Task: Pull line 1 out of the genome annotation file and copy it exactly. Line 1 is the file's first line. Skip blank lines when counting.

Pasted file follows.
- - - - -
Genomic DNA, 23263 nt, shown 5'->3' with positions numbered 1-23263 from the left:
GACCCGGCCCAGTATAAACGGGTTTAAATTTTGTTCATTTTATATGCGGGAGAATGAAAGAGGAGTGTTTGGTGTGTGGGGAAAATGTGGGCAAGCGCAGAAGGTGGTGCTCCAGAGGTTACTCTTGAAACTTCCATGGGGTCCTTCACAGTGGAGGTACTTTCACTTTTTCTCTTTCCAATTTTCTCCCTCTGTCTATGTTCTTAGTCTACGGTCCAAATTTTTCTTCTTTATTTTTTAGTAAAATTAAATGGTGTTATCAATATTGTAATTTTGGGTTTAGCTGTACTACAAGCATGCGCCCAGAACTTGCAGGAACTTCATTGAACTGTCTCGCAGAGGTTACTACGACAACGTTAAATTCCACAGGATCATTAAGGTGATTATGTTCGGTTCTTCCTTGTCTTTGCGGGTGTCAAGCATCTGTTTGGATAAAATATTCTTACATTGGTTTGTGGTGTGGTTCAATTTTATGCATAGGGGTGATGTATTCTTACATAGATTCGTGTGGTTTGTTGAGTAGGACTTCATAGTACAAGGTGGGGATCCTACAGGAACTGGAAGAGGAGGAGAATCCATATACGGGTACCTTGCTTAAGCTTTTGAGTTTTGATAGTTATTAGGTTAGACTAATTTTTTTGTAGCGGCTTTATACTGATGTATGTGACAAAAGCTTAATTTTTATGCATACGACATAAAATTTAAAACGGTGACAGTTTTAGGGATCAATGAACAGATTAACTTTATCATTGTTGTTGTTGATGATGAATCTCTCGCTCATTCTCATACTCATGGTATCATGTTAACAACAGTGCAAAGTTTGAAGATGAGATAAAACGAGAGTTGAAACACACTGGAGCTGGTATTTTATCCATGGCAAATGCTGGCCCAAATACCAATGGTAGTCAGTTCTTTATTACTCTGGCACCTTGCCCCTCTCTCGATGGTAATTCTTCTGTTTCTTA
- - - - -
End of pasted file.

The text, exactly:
Genomic DNA, 23263 nt, shown 5'->3' with positions numbered 1-23263 from the left: